Patrick Hanlon, senior project manager with the engineering firm of Peckham Guyton Albers and Viets (PGAV), brought Russ Volmert, a landscape architect, and Dan Belcher, an urban designer, to speak to a meeting at the Monett Chamber of Commerce office on Tuesday and offer drawings of how to change a few of the downtown buildings.
Hanlon said the DREAM process typically waits until later to talk about reshaping the look of downtown. However, since Monett had already addressed questions about appearance in the study done by the Drury University architecture students and several building owners have already made cosmetic changes, Hanlon felt the facade discussion needed to come now.
Volmert led Tuesday's discussion. Using drawings and photographs from other DREAM cities, Volmert showed how other towns had reshaped their downtowns using ideas proposed by PGAV.
Starting with a section of buildings, the DREAM people will offer visualizations of how to make changes. In some towns, they had been asked for suggestions on spaces where buildings had left holes after fires. Monett was fortunate, he noted, in having few "missing teeth" in the line of buildings downtown.
A discussion followed on what kind of restoration the business owners wanted to see. Hanlon and Volmert stressed that the architectural variety and history of a downtown offered character and a sense of place. The key question became how closely did Monett want to pursue strict restoration back to the original look, which Volmert warned could be very expensive.
The business owners tended to follow John Bruner's preference for any look that brought in more customers.
The business operators leaned toward a combination of modern and classic styling, the kind of looks seen in the chamber office and the facade of Mocha Jo's. Openness to some less traditional approaches allowed the architects the freedom to pursue more options. Volmert said the use of Dryvit, an artificial stucco, would give many choices in color and relief work.
The DREAM approach to facades focused largely on conceptual assistance. Several examples were given of how communities used DREAM ideas as a springboard for larger initiatives on their own. In Chillicothe, for example, a DREAM drawing of using a boarded up building and an empty lot as a plaza became a focal point for a larger vision.
On Wednesday, the team talked to owners in the 300 block of East Broadway as they eyed buildings covered by metal siding. They made hand- drawn renderings of how the buildings might look if the siding came off and lights, depth, color and canopies changed. Their drawings offered a consistent look between the structures, highlighting the existing brickwork with a fresh and appealing update.
The approach made several presumptions, including the integrity of the brick front underneath the siding. In other towns, Hanlon said metal siding had tended to protect the original surfaces. A century of rain, however, and some soft bricks may leave trouble spots.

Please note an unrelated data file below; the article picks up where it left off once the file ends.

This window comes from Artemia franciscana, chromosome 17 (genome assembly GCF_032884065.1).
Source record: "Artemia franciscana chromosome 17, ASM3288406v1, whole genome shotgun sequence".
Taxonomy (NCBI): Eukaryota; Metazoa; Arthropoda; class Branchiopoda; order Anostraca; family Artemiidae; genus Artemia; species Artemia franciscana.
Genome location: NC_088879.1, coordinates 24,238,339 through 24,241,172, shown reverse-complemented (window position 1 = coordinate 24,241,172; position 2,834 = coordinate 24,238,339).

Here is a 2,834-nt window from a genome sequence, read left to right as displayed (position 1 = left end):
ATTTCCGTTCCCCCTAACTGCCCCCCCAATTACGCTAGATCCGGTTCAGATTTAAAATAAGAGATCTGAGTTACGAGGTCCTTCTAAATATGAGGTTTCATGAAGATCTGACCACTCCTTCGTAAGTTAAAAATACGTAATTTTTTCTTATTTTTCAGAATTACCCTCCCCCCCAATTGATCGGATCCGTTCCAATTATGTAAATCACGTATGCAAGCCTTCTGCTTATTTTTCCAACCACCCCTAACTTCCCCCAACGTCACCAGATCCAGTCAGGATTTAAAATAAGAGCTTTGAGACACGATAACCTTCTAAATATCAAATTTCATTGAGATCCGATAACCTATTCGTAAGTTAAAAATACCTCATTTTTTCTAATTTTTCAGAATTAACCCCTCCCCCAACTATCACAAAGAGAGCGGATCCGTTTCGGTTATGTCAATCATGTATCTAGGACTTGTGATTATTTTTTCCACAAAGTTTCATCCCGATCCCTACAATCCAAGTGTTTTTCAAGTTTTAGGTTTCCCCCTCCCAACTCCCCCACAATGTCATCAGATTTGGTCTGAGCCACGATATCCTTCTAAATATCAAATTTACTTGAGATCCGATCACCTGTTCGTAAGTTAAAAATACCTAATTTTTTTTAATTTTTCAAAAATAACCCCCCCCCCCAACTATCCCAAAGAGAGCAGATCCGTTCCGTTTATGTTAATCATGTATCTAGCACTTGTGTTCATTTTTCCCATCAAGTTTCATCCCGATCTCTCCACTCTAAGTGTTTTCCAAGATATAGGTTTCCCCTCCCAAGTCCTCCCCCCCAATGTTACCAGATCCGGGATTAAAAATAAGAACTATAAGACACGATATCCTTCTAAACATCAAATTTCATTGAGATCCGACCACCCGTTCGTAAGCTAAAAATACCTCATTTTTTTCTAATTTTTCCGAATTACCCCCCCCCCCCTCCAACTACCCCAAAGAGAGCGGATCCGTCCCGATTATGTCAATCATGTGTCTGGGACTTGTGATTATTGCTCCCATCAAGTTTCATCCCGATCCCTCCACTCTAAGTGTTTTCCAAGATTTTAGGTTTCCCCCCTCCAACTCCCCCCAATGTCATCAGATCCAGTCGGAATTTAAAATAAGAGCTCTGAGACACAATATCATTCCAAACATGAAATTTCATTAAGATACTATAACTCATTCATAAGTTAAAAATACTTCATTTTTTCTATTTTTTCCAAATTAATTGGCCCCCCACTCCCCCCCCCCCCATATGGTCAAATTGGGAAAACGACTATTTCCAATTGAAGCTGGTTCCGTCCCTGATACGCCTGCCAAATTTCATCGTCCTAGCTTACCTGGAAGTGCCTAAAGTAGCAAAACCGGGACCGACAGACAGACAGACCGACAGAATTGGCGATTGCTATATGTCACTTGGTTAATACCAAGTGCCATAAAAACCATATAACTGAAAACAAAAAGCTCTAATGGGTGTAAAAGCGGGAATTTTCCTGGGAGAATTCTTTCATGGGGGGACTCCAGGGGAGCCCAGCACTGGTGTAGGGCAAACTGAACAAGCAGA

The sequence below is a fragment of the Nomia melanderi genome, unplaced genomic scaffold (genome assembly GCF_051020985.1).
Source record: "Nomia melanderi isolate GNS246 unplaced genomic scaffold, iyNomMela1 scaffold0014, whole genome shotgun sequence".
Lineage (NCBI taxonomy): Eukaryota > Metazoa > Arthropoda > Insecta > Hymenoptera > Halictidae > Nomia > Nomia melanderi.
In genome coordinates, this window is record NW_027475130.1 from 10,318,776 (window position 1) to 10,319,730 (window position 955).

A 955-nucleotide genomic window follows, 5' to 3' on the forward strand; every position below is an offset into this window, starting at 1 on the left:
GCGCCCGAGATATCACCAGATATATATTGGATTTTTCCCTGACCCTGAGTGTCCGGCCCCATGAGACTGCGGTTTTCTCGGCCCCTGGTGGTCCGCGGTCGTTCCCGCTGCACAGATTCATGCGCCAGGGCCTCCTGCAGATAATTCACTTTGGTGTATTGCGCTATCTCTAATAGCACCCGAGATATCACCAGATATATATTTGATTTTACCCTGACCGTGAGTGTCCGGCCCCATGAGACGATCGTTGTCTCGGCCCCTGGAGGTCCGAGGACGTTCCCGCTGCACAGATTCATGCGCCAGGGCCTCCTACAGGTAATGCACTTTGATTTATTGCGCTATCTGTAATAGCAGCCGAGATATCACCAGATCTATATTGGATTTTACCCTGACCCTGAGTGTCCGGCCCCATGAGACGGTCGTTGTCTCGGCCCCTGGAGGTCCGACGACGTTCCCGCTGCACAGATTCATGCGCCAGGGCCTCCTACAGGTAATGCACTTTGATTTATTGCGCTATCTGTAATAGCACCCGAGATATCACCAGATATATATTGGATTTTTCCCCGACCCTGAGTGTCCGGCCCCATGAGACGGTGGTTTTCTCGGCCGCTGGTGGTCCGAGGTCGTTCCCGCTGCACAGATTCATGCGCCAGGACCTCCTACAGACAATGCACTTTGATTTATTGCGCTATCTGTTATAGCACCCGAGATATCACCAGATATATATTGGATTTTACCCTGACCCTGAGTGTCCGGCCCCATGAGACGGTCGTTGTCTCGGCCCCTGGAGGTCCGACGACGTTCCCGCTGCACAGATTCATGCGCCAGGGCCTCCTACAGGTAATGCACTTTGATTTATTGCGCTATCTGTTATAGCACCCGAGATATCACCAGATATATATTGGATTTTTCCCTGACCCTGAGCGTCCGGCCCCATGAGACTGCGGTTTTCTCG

|Many of the examples cited had been paid for by the building owners. Hanlon touched on some of the other funding options in the discussion. The city of Washington, for example, had established a tax increment financing (TIF) district in its downtown. Property owners in Hannibal established a community improvement district (CID) to raise money to build a flood levee that saved the downtown from a major flood a few months after completion.||Community Development Block Grant money may be available to work through the not-for-profit corporation established by the Downtown Betterment Group, Hanlon said.|
Historic preservation tax credits can come from both the state and federal governments. The process is cumbersome and slow, Hanlon said, requiring the creation of a historic preservation district, getting on the National Registry of Historic Places and seeking approval of plans by the State Historic Preservation Office.
None of the strategies offered an immediate infusion of cash into the downtown. A TIF would provide a pay-as-you-go approach, giving the property owner a property tax rebate for work done as business improved over time. A half-cent assessment of $100 of property in a CID would generate about $21,000 a year, calculated City Administrator Dennis Pyle, enough to help pay for facade improvements.
Volmert stressed that DREAM is a planning process that takes time. The Soulard district in St. Louis took more than 20 years to grow out of a rundown district of pre-Civil War buildings to an area of high property values.
The next step will be for city officials and DREAM representatives to work out a scope of services agreement to guide the next three years of work. The engineering firm of Bartlett and West will look at flooding issues.
At the Wednesday meeting, Hanlon said the general sentiment of downtown business owners was very positive.
"They have a sense of 'if we're going to do this, let's do it now,'" Hanlon said.
What DREAM brings to the process, Hanlon continued, is a way to coordinate streetscape and facade upgrades with marketing, gateway identification and signage. The combination provides benefits for all the businesses, rather than leaving gains to a few buildings or blocks.
Business and city leaders asked to have the DREAM effort focus on Broadway between Second and Sixth streets. Hanlon said follow-up work will include focus groups and an Internet-based survey to document public sentiment.